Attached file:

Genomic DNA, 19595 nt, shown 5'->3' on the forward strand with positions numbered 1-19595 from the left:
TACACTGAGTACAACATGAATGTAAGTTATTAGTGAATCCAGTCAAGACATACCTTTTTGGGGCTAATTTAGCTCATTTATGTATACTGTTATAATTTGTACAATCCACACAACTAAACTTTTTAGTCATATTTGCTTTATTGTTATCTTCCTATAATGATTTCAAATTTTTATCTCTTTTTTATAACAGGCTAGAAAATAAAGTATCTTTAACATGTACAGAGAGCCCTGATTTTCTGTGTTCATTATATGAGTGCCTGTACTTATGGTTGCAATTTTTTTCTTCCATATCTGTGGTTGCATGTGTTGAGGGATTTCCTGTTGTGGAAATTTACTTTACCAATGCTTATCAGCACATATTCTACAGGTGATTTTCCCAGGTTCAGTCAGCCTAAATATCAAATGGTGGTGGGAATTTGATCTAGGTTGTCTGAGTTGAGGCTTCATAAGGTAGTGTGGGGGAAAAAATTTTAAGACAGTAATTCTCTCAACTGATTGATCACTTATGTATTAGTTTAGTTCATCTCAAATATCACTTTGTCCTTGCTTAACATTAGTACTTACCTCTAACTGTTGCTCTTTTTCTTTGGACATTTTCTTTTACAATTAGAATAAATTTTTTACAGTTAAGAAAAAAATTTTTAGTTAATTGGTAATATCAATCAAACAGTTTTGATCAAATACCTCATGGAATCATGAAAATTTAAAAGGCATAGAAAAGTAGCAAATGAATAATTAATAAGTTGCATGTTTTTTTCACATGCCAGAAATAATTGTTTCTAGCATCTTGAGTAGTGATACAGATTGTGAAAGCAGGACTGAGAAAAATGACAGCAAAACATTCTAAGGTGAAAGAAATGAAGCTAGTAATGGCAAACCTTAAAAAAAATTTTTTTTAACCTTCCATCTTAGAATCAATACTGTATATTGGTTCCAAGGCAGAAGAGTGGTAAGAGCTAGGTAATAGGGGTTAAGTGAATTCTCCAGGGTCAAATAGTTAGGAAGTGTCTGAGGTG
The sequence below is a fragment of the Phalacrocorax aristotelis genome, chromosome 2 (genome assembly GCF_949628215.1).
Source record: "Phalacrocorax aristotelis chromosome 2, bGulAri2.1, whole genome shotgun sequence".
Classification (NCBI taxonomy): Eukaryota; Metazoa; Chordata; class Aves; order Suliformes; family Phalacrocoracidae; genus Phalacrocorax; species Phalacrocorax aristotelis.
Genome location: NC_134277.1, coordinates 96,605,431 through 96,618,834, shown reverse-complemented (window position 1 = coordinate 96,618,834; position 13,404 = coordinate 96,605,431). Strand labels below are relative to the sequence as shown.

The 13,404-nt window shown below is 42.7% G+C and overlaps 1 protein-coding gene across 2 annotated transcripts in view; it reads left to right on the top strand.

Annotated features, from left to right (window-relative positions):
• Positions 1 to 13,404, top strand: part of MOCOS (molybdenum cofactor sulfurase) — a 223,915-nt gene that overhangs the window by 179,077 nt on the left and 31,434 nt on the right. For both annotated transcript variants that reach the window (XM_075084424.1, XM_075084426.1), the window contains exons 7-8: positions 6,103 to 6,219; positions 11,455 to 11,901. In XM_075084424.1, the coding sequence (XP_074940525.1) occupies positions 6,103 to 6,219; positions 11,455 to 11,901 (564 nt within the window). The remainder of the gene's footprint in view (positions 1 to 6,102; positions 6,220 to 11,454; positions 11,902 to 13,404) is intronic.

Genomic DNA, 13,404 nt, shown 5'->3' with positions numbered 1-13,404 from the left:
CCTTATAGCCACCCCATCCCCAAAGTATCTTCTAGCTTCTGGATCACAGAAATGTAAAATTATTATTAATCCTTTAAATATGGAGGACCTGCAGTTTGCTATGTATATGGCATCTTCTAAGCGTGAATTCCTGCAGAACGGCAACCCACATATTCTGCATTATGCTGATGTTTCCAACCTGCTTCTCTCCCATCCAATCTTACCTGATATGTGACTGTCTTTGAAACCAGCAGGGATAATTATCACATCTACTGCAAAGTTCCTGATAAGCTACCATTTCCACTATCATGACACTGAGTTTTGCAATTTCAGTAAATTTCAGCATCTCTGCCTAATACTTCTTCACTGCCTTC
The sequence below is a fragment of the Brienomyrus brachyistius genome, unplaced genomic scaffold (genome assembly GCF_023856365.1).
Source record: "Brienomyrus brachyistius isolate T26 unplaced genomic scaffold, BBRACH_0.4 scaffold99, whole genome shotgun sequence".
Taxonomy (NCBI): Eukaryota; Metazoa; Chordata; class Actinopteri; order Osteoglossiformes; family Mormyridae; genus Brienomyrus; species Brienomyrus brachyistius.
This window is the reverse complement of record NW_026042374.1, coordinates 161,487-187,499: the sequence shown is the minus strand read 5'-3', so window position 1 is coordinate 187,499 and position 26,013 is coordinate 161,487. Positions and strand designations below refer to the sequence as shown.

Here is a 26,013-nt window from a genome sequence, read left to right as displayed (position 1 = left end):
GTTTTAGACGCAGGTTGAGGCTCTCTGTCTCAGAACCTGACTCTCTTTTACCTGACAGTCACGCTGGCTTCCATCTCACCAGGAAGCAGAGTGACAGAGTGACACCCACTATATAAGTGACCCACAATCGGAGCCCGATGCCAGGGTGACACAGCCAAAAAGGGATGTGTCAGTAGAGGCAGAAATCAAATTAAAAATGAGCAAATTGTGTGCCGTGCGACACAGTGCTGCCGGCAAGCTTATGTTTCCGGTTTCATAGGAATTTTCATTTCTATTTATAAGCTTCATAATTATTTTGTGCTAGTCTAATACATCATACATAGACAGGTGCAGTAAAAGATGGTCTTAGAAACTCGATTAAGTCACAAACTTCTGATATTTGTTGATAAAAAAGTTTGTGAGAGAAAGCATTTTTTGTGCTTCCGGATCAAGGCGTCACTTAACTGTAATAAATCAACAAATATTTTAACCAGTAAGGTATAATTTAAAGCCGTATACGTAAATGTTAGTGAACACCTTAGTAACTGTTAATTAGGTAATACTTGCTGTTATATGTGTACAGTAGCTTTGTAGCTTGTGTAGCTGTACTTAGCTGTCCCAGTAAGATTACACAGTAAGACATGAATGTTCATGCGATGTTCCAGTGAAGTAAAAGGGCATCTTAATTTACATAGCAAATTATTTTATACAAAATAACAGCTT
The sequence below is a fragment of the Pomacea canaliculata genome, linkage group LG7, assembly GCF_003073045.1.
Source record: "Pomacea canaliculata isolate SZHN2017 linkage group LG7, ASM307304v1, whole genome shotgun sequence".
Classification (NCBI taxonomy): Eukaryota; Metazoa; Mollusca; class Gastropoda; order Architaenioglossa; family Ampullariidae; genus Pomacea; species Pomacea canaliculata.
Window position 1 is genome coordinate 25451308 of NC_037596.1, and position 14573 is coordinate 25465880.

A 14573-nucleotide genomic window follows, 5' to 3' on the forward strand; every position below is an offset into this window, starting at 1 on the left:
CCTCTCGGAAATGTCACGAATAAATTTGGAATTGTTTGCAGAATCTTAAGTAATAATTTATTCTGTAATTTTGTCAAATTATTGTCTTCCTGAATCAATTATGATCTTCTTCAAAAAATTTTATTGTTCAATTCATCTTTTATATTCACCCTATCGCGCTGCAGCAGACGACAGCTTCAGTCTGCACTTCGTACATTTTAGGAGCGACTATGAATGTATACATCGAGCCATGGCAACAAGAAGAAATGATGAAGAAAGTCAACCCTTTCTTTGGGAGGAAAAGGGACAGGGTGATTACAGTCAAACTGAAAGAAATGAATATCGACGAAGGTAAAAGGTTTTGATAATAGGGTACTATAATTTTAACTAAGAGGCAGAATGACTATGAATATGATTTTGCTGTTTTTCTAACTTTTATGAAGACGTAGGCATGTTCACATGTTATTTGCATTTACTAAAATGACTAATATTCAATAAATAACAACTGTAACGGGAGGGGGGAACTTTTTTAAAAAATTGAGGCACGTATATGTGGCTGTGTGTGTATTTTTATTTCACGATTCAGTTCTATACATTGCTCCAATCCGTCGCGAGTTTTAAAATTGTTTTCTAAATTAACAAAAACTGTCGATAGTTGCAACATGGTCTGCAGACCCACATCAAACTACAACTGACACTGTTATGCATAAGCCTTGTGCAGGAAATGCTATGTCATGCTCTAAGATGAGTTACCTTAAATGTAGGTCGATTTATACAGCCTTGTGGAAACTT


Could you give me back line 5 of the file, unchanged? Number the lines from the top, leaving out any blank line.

Classification (NCBI taxonomy): Eukaryota; Metazoa; Chordata; class Aves; order Suliformes; family Phalacrocoracidae; genus Phalacrocorax; species Phalacrocorax aristotelis.